Search Supreme Court Cases
THE PALMYRA, 23 U. S. 502 (1825)
U.S. Supreme Court
The Palmyra, 23 U.S. 10 Wheat. 502 502 (1825)
23 U.S. (10 Wheat.) 502
APPEAL FROM THE CIRCUIT
COURT OF SOUTH CAROLINA
No appeal lies from a decree of restitution, with costs and damages, in the circuit court, the report of the commissioners appointed to ascertain the damages not having been acted on by the court when the appeal was taken. Such a decree is not a final decree.
This was the case of an armed vessel called the Palmyra, taken under Spanish colors by the United States schooner Grampus, commanded by Lieutenant Gregory and cruising, with instructions from the President, against pirates, and brought into the port of Charleston, S.C. for adjudication. A libel was filed by the captors, and a claim interposed by Mr. Depau, as agent of the alleged owners of the Palmyra, Spanish merchants domiciled at Porto Rico, and of the captain, offices, and crew. In the district court, the libel was dismissed without costs and damages against the captors. The decree of restitution was affirmed in the circuit court with costs and damages, and the cause was brought by appeal to this Court.
MR. CHIEF JUSTICE MARSHALL delivered the opinion of the Court.
The Court has had the question submitted in this cause under consideration, and is of opinion that the appeal is not well taken. The decree of the circuit court was not final in the sense of the act of Congress. The damages remain undisposed of, and an appeal may still lie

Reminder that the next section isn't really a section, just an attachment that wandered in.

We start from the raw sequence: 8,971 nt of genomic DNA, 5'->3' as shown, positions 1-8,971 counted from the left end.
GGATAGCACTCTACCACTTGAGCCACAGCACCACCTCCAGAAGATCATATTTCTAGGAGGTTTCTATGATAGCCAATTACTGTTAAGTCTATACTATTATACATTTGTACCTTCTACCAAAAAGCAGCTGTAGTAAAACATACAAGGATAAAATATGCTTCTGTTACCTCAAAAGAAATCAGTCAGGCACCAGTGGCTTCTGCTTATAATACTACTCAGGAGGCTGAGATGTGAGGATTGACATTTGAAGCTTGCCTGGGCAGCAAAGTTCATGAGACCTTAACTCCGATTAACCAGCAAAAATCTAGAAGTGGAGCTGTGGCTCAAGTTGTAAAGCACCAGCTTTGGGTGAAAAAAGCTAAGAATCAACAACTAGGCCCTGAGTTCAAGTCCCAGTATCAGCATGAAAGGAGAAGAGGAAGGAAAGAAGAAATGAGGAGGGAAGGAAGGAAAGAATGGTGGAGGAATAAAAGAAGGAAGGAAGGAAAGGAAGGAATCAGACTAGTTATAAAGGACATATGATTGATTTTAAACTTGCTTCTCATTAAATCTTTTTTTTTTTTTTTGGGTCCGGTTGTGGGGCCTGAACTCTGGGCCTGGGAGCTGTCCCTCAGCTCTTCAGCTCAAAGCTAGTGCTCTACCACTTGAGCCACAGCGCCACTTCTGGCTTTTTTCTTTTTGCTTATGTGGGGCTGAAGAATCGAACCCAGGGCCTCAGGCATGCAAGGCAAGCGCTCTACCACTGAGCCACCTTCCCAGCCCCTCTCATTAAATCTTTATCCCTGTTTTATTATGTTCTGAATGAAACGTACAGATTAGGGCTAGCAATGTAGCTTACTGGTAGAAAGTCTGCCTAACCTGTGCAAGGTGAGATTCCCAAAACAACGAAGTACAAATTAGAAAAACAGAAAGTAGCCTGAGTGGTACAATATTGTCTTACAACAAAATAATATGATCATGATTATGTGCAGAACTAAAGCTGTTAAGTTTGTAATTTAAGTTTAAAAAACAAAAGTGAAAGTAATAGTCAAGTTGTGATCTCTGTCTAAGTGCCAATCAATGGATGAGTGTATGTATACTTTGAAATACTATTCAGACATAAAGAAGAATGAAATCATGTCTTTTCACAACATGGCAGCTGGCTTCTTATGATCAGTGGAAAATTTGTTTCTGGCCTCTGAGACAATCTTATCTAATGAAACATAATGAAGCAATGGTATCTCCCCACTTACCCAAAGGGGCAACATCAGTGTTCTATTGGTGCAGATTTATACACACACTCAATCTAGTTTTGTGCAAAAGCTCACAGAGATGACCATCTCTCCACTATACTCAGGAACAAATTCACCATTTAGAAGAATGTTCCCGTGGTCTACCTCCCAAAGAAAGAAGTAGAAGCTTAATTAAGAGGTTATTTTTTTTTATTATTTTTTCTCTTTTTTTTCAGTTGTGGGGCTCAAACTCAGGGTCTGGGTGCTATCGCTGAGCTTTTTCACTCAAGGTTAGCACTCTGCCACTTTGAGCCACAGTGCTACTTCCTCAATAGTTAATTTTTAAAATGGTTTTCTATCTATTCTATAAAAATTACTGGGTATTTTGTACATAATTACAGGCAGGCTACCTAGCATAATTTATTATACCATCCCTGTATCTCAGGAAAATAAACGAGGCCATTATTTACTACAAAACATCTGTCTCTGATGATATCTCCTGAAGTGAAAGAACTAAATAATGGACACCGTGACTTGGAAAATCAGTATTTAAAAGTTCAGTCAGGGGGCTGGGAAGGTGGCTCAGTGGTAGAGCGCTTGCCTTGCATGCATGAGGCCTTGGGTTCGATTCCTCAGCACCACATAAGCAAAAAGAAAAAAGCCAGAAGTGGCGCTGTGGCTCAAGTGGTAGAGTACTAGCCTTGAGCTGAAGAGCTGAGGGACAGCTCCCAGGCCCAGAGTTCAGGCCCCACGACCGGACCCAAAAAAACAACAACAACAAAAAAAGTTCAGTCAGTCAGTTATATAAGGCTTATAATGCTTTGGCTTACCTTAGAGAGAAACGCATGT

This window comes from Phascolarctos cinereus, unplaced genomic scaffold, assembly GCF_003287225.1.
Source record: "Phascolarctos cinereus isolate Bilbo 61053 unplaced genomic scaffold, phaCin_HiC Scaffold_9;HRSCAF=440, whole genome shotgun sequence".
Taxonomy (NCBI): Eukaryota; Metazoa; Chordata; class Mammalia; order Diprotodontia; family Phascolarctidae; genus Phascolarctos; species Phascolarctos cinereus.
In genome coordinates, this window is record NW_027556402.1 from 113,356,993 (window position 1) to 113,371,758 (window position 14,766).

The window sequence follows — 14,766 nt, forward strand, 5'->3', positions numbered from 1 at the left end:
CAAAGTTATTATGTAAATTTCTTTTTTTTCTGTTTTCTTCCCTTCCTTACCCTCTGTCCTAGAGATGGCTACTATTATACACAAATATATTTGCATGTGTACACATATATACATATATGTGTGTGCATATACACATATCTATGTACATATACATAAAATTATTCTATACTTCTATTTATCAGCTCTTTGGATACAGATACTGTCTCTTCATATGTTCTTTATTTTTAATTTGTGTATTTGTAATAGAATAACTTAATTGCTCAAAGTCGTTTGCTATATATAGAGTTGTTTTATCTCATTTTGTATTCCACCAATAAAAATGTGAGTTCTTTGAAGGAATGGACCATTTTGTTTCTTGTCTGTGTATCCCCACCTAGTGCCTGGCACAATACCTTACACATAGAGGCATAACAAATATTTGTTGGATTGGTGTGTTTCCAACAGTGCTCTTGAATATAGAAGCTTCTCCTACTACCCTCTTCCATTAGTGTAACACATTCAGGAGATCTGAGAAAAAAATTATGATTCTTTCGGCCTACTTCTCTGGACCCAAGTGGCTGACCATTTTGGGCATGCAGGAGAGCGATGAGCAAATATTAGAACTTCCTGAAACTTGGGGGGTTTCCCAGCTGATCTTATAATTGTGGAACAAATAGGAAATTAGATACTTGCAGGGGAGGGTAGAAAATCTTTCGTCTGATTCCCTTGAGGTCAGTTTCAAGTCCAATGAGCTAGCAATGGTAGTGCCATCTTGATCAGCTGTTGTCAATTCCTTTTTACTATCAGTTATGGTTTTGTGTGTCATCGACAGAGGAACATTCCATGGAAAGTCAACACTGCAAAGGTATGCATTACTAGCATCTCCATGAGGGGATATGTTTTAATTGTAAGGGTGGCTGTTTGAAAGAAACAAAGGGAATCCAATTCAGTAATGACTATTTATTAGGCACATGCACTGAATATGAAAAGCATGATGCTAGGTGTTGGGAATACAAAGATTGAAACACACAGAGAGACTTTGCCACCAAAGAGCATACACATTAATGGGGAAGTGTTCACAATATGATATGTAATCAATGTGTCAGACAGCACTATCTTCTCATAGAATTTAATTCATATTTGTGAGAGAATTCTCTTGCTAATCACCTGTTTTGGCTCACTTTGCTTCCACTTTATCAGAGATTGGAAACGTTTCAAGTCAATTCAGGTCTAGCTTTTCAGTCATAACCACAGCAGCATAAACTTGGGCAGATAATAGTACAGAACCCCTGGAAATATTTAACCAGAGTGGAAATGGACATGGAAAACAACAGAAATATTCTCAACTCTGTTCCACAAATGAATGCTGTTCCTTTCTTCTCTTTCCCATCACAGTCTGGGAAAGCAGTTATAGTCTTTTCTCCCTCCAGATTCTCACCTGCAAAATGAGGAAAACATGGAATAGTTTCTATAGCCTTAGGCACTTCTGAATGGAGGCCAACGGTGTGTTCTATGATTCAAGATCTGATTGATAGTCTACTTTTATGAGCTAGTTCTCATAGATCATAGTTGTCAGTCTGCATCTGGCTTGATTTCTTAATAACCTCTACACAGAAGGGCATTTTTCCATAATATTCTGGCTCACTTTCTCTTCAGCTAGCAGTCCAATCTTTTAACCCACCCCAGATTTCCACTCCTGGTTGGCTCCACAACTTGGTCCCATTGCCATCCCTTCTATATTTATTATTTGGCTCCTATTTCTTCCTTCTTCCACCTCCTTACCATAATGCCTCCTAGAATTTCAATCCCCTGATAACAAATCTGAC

upon that part of the decree awarding damages. The whole cause is not, therefore, finally determined in the circuit court, and we are of opinion that the cause cannot be divided so as to bring up successively distinct parts of it.
The case in 7 U. S. 3 Cranch 179 is essentially different. In that case, which was an appeal in an equity cause, there was a decree of foreclosure and sale of the mortgaged property. The sale could only be ordered after an account taken or the sum due on the mortgage ascertained in some other way, and the usual decree is that unless the defendant shall pay that sum in a given time, the estate shall be sold. The decree of sale therefore is, in such a case, final upon the rights of the parties in controversy, and leaves ministerial duties only to be performed.
Official Supreme Court caselaw is only found in the print version of the United States Reports. Justia caselaw is provided for general informational purposes only, and may not reflect current legal developments, verdicts or settlements. We make no warranties or guarantees about the accuracy, completeness, or adequacy of the information contained on this site or information linked to from this site. Please check official sources.